Skyfall

Daniel Craig

Javier Bardem

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007 had been at it for nearly 50 years when this film came about. It’s classic and innovative at the same time. It’s quite different from the previous Daniel Craig James Bond films thus far which seemed intent on shaving away everything down to the absolute bare essentials shedding the excesses of gadgetry and high spy living. While we won’t be seeing invisible cars or exploding pens anytime soon, it was nice to see the franchise being taken seriously. I, for one, missed the presence of Q (for Quartermaster we now learn) in the first two Craig films and it’s nice to see him (played with restraint and subtlety by the great Ben Whishaw) back in action here. Another vital part of the Bond franchise is reborn here but is such a refreshing surprise at the end that I’ll leave you to enjoy it/him/her.

The film opens with a chase through Istanbul foregoing the initial “Bond in the Crosshairs” intro customary to classic 007 flicks. It’s a daring chase on foot, car, motorscooter, and even atop a moving train. Bond is pursuing Patrice (Ola Rapace) an enemy agent in possession of the MI6 version of NOC list from the first Mission Impossible Film ie a list of embedded agents and their real names and faces. Bond is aided in his pursuit by Eve (the sassy and beautiful Naomie Harris) whose driving skills are top notch although her abilities as sniper could use a bit of work.  The film’s opening theme begins with the sultry sounds of Adele’s Skyfall which is the best Bond theme in years at least since the 90’s anyway. The opening sequence, too is beautifully dark and gothic.

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Star Wars: Episode VII: The Force Awakens

John Boyega

Daisy Ridley

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We, the faithful, have waited. We waited through the Apocrypha of Episodes I&II, the better than worse Episode III. We had misgivings about Lucas’ selling of all Star Wars rights to Disney until the MCU demonstrated it knew how to handle a film franchise. Even then, hearing news of an Episode VII gave birth to more misgivings until we realized who was in charge of it all. JJ Abrams. Here was the guy who rebooted the Star Trek franchise into a hip, happening film series with excellent casting and a lovely mix of old and new. He is a wizard in geek circles. Only Nixon could go to China, only Kirk could negotiate peace between Klingons and the Federation, and only Abrams could bring balance to the Force and allow it to awaken.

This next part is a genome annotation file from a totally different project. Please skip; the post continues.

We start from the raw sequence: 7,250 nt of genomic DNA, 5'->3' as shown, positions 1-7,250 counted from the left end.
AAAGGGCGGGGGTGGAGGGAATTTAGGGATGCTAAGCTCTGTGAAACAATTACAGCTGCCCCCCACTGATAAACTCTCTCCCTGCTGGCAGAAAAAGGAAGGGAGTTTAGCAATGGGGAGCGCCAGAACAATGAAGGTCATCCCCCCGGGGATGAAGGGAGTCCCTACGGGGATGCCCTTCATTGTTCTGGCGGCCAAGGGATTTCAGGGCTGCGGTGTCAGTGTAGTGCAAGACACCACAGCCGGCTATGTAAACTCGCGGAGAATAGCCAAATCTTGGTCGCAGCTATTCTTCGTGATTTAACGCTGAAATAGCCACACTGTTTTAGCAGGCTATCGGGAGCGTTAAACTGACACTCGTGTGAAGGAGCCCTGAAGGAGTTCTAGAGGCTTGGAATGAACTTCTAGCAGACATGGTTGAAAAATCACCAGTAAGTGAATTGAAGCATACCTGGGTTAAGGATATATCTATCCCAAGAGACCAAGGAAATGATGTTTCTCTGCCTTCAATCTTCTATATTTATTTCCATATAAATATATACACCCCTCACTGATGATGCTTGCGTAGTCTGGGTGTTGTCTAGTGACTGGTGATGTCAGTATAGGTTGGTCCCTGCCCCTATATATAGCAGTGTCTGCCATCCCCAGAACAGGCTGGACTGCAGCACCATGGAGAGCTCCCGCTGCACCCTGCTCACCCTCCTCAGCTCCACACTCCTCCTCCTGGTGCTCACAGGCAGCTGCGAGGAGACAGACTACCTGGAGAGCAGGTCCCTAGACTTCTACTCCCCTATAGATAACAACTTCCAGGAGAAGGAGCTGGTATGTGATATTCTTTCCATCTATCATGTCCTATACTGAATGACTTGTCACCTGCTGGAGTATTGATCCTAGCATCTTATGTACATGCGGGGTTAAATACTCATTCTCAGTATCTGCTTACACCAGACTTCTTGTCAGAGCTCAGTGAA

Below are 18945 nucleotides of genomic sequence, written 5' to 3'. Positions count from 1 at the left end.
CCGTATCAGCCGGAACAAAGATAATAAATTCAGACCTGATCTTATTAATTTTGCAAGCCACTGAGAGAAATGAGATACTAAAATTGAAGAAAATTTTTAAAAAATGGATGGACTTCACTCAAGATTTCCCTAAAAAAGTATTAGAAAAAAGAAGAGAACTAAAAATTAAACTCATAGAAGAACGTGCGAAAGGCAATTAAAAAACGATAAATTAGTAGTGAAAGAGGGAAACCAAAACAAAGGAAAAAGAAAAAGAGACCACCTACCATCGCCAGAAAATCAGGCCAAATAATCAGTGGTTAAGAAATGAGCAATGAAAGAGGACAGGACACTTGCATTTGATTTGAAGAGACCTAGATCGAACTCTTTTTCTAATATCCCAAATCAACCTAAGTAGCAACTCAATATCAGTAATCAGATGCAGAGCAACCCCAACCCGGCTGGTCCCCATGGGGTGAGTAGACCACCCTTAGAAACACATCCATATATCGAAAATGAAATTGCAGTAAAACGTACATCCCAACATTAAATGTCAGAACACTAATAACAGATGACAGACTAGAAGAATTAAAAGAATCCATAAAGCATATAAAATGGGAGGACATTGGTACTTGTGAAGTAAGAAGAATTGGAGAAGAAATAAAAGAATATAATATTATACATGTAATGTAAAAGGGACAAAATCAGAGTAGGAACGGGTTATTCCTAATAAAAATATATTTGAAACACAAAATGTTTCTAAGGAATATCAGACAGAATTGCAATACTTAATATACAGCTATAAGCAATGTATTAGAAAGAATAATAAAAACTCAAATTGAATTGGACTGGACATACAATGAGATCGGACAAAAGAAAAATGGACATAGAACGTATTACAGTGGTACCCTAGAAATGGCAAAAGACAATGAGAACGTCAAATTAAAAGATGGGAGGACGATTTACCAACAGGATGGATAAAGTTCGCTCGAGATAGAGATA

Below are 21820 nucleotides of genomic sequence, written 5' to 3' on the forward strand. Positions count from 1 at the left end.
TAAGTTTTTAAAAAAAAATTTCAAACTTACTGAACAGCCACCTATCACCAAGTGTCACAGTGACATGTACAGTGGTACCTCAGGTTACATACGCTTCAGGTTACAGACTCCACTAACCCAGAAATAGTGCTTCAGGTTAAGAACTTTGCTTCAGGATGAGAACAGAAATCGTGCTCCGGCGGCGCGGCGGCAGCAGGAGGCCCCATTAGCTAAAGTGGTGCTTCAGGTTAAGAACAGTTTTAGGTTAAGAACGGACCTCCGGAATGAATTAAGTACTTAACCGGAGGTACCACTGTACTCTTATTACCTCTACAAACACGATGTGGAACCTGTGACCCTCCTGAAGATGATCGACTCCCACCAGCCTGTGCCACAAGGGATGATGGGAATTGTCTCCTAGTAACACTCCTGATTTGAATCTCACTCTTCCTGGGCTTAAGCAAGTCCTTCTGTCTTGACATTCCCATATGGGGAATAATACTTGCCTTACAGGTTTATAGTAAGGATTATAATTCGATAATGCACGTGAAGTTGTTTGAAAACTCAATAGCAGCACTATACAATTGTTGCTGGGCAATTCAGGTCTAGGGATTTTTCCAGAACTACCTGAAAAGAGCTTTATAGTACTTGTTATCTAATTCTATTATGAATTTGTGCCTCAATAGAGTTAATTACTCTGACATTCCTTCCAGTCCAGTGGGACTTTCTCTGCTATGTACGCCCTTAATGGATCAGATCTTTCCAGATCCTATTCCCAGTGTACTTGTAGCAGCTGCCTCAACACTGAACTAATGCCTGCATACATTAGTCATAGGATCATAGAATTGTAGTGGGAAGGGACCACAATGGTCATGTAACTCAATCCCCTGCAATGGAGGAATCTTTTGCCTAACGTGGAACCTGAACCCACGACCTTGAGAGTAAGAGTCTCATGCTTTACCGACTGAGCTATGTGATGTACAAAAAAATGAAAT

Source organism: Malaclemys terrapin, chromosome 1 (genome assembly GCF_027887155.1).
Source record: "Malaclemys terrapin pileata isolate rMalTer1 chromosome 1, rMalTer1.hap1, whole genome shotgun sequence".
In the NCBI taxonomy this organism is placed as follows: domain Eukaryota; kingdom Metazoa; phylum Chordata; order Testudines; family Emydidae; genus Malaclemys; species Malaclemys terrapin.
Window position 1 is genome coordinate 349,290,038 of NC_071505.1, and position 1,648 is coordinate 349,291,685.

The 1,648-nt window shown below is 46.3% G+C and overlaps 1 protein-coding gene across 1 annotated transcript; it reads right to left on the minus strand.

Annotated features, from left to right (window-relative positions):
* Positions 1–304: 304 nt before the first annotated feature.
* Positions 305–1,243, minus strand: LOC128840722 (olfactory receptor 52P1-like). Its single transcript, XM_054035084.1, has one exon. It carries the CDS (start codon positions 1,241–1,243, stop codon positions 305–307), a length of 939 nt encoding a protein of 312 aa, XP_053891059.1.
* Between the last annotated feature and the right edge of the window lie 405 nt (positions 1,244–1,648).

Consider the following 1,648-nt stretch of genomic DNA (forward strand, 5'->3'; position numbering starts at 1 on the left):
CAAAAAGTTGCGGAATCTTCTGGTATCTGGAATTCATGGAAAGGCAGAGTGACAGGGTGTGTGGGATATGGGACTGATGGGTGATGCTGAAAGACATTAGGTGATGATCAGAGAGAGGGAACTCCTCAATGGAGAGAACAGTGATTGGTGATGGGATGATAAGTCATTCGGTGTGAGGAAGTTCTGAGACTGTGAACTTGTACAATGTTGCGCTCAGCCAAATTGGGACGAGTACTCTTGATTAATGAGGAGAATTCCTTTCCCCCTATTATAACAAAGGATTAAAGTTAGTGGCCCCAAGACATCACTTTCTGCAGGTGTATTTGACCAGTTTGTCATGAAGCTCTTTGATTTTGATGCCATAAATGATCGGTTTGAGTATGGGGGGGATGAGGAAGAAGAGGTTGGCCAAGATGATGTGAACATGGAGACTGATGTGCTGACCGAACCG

I’m very happy to say that the effort is mostly successful. Continue reading

The Bodyguard

Kevin Costner

Whitney Houston

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I think the main reason behind my not watching The Bodyguard until it recently aired on Japanese TV was, perhaps, the song. Theme songs for movies have a way of defining the film experience especially when it is saturating the airways like Celine Dion’s My Heart Will Go On”and, more recently,Disney’s “Let It Go.” It was the same for The Bodyguard. You couldn’t flip the radio station 3 times without coming upon it. Listeners would sing it (or attempt to, anyhow, as precious few can even dare to imitate Houston’s talent for more than 20 seconds without letting their unskilled cats out of the bag). So when I sat down to enjoy what I expected to be Whitney Houston’s Purple Rain, I was delightfully surprised to find it to be a well written, carefully sculpted thriller with strong performances by its two leads.

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